This will become particularly relevant at Jeremiah Grossman’s talk at Blackhat next month, where he starts to go into the real issues with cross site scripting, and how dangerous these forms of attack really can be (far beyond what is currently well known). Can you tell I’m excited? I don’t particularly blame Google, as all major websites are vulnerable to this, in my experience, it’s just that with a site’s popularity it becomes exponentially more dangerous and the responsibility to find these issues before the security community increases at the same rate.

24 Responses to “Cross Site Scripting Vulnerability in Google”

  1. kihong Says:

  2. The Turkey Curse Says:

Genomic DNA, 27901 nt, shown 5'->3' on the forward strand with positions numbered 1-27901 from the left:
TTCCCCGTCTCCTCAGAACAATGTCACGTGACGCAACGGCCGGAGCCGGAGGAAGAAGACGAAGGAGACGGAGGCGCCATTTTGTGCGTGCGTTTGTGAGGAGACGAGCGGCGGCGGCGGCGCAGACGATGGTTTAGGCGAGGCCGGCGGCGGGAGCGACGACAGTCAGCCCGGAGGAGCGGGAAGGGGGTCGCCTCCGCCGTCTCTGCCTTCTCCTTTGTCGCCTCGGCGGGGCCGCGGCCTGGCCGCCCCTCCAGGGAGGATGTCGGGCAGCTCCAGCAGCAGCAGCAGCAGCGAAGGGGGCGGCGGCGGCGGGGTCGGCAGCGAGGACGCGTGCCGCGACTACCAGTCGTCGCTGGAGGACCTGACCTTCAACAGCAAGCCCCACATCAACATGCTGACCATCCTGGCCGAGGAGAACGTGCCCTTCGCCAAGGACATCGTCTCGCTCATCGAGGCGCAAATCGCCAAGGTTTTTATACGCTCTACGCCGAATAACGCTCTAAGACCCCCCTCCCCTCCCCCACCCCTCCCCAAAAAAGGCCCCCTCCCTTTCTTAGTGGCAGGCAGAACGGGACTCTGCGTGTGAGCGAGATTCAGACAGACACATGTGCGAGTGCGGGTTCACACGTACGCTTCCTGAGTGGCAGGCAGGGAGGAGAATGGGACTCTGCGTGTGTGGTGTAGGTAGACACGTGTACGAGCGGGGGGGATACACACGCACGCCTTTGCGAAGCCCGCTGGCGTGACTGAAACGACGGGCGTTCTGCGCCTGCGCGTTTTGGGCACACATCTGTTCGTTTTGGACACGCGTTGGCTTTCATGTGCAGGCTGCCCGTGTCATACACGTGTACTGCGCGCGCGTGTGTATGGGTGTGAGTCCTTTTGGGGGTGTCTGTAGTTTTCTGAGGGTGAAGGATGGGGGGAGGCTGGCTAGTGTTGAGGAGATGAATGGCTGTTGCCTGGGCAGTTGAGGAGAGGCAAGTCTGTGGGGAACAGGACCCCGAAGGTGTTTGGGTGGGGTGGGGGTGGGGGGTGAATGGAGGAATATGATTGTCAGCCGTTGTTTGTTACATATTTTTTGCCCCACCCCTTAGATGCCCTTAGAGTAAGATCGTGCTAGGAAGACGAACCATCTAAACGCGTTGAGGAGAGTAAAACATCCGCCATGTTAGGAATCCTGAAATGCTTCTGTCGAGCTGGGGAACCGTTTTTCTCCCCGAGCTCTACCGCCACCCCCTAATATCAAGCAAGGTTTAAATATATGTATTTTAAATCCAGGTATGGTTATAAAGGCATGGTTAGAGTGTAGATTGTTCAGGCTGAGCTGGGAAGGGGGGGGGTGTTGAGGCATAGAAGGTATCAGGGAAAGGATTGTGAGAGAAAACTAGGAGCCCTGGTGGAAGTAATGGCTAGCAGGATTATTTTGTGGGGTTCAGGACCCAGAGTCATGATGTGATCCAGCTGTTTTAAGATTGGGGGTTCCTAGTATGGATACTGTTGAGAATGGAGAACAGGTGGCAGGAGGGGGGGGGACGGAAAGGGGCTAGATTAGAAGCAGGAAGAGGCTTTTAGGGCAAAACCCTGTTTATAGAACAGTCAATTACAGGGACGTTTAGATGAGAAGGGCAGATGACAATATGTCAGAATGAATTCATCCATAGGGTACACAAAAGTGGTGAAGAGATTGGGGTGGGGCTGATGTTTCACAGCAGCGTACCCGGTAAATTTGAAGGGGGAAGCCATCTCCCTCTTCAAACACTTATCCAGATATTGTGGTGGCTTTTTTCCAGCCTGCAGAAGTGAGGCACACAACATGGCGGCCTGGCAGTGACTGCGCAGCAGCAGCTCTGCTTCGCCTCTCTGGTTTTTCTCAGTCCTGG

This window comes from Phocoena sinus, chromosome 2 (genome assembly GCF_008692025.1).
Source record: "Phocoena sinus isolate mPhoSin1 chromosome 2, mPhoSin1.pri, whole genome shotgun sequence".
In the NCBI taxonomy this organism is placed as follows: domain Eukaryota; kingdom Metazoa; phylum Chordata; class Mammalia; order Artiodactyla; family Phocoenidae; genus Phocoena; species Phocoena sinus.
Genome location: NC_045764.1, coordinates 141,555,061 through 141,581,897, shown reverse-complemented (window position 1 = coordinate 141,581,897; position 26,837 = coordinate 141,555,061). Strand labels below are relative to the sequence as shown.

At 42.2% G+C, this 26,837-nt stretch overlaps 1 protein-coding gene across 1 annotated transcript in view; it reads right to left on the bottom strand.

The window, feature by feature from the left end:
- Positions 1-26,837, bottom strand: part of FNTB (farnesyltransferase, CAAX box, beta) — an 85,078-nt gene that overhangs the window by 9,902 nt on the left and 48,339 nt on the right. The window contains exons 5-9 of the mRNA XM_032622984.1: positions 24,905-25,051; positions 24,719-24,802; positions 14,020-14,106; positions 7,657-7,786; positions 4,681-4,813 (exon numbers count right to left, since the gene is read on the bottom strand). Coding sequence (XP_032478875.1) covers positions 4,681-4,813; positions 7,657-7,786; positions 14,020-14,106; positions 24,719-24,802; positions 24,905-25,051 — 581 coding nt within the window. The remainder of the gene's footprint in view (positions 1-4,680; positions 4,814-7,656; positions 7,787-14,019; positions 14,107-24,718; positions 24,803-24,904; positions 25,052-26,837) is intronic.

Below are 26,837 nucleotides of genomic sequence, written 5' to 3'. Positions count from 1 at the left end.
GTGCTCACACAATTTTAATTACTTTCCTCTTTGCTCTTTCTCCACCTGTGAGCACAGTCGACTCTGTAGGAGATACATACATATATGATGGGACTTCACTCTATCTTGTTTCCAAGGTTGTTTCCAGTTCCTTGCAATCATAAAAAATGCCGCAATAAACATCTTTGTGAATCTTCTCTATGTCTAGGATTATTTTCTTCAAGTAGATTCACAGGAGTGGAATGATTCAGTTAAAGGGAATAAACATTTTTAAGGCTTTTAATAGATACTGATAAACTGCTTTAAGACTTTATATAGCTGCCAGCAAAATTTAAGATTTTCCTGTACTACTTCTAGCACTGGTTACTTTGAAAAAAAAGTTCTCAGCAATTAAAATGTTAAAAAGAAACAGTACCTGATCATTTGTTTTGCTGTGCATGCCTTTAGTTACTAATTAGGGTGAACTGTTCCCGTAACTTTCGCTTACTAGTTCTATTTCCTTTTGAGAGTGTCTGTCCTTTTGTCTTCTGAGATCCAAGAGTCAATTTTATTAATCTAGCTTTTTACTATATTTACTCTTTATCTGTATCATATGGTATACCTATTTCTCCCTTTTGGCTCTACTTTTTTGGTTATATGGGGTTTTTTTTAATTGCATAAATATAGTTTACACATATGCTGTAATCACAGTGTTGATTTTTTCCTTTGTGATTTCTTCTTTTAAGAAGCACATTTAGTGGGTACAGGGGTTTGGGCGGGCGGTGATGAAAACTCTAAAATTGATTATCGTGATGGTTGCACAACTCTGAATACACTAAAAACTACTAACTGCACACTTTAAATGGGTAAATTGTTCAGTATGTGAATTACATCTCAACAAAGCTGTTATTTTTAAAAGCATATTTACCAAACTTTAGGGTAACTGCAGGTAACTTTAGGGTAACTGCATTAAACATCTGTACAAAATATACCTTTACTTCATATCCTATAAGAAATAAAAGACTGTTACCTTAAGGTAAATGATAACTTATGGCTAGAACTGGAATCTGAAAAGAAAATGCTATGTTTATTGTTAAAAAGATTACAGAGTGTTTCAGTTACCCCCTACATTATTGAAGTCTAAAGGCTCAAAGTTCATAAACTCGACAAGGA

XSS- und CSRF-Probleme bei Google…

    Wie das ha.ckers Blog berichtet, findet sich bei Google unter anderem ein XSS-Problem im personalisierten Dienst (siehe Beispiel) und ein lustiges aber harmloses CSRF-Problem in der Suchfunktion von Google Maps (wozu man natürlich eingeloggt sein muss…

  3. Seth’s bl0g » è XSS Says:

    […] QUI l’advisory su questa vuln 0-day. […]

  4. Clear Rivers Says:

    nice one:)

  5. perl programmer Says:

    It’s amazing how many sites are vulnerable to the XSS. If the page allows for XSS, phishers can inject their own remotely hosted version of a login page, using dhtml to dynamically change the action of the real google login page. I’ve seen this done on an auction site.

  6. RSnake Says: